May 24, 2013 | 11:42 AM (BD Time)
24 May, 2013 Friday
Poet and painter Princess Jahanara
In 1614, a daughter was born to a most romantic couple, Khurram, prince of the Moghul Empire, and his wife, Arjumand Banu Begum, the neice of the Moghul Empress, Mehrunnisa, known as Nur Jahan. The girl was a small dissapointment to the Moghul people as she would never be able to succeed to the throne, yet, Khurram and his wife adored their baby girl, and one day she would become the most powerful woman in all of India.
She most likely grew up in a suitable environment, perhaps even the harems at the palaces, as her aunt was the Empress.
Khurram first met his future wife at a court festival known as the Nine Days' Bazaar. At this nine day festival, the women of the harem may come out of seclusion and mingle with average people (heavily veiled of course). What is unique is that there was a sort of mock bazaar set up. The harem women ran the stalls at the bazaar, selling things such as turbans and chadors and instruments. Khurram met Arjumand at one of these stalls. The Empress Nur Jahan herself was helping the young Arjumand (daughter of Asaf Khan, the wazir of Zahangir) run her little shop and urged her neice to speak to the prince. The two fell in love immediately, and on May 10, 1612, when Arjumand was 14 and Khurram 20, the couple was married, making Arjumand his third wife.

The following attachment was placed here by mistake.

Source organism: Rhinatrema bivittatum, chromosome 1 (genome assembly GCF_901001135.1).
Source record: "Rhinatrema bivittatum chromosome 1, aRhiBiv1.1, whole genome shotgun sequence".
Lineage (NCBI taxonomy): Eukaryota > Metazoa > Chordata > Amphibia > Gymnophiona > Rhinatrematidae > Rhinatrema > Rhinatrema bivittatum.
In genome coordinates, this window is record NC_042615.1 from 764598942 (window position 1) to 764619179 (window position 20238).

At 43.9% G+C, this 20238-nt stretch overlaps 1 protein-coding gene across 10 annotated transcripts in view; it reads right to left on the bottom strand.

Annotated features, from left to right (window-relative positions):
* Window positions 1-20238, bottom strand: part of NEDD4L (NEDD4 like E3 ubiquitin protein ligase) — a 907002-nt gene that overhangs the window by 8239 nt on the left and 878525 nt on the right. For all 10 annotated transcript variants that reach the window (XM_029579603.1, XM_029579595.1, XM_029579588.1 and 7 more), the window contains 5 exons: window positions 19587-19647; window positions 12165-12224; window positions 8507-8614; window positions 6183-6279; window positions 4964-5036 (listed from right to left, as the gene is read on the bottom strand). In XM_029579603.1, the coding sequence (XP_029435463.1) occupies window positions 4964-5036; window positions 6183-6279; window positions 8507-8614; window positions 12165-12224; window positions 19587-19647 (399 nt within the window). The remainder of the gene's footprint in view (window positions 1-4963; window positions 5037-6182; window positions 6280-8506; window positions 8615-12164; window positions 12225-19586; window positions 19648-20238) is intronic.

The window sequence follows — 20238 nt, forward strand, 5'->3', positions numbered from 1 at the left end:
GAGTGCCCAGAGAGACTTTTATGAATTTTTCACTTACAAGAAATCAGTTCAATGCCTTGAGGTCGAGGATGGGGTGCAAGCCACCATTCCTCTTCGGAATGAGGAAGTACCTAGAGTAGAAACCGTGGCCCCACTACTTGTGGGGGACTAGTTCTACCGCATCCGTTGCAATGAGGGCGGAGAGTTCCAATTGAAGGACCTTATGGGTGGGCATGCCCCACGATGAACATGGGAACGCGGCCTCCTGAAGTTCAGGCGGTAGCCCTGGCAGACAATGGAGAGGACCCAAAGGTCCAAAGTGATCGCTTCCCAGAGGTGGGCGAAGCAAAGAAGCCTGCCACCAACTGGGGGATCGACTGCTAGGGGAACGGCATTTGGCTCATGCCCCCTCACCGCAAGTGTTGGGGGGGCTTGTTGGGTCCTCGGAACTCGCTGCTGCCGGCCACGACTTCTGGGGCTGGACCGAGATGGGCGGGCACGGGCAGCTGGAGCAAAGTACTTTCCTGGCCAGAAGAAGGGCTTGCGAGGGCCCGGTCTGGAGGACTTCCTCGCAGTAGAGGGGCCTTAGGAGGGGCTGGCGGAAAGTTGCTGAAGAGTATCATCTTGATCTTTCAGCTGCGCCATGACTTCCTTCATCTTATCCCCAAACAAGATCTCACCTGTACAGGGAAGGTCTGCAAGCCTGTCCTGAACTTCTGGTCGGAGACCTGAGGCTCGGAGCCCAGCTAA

Arjumand and Khurram celebrated their first child with Huralnissa, a girl born on March 30, 1613. She died when she was only 3, on June 14, 1616. A year after Huralnissa was born, and two years before she died, the couple celebrated their second child, Jahanara, born on April 2, 1614. Following Jahanara came the beloved first boy, Dara, born on March 30, 1615. Next came Shuja, another son, born on July 3, 1616, then another girl, Raushanara, born Spetember 3, 1617, then a boy, Aurangzeb, born November 3, 1618.